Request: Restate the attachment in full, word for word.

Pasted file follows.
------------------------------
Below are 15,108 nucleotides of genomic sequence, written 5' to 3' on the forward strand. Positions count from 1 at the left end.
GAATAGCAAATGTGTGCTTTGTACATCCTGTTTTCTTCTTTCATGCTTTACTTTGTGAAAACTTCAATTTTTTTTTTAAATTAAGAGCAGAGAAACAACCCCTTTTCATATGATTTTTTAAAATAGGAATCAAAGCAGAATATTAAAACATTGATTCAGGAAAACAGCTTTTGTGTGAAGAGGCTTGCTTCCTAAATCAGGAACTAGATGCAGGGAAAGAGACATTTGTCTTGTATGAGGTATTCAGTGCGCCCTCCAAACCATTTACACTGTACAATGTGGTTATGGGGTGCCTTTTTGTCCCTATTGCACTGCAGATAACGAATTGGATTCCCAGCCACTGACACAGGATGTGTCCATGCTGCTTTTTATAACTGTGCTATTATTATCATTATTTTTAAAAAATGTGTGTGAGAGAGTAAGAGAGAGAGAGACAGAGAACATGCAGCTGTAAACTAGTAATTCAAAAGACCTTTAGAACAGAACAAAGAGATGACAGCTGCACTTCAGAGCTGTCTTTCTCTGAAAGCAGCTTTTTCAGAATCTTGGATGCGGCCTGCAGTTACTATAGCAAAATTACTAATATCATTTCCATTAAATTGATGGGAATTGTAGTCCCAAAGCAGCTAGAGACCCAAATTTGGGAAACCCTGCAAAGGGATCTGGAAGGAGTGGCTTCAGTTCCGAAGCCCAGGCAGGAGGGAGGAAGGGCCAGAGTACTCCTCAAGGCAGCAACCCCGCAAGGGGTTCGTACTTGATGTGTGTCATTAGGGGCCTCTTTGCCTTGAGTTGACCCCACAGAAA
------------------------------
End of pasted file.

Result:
Below are 15,108 nucleotides of genomic sequence, written 5' to 3' on the forward strand. Positions count from 1 at the left end.
GAATAGCAAATGTGTGCTTTGTACATCCTGTTTTCTTCTTTCATGCTTTACTTTGTGAAAACTTCAATTTTTTTTTTAAATTAAGAGCAGAGAAACAACCCCTTTTCATATGATTTTTTAAAATAGGAATCAAAGCAGAATATTAAAACATTGATTCAGGAAAACAGCTTTTGTGTGAAGAGGCTTGCTTCCTAAATCAGGAACTAGATGCAGGGAAAGAGACATTTGTCTTGTATGAGGTATTCAGTGCGCCCTCCAAACCATTTACACTGTACAATGTGGTTATGGGGTGCCTTTTTGTCCCTATTGCACTGCAGATAACGAATTGGATTCCCAGCCACTGACACAGGATGTGTCCATGCTGCTTTTTATAACTGTGCTATTATTATCATTATTTTTAAAAAATGTGTGTGAGAGAGTAAGAGAGAGAGAGACAGAGAACATGCAGCTGTAAACTAGTAATTCAAAAGACCTTTAGAACAGAACAAAGAGATGACAGCTGCACTTCAGAGCTGTCTTTCTCTGAAAGCAGCTTTTTCAGAATCTTGGATGCGGCCTGCAGTTACTATAGCAAAATTACTAATATCATTTCCATTAAATTGATGGGAATTGTAGTCCCAAAGCAGCTAGAGACCCAAATTTGGGAAACCCTGCAAAGGGATCTGGAAGGAGTGGCTTCAGTTCCGAAGCCCAGGCAGGAGGGAGGAAGGGCCAGAGTACTCCTCAAGGCAGCAACCCCGCAAGGGGTTCGTACTTGATGTGTGTCATTAGGGGCCTCTTTGCCTTGAGTTGACCCCACAGAAA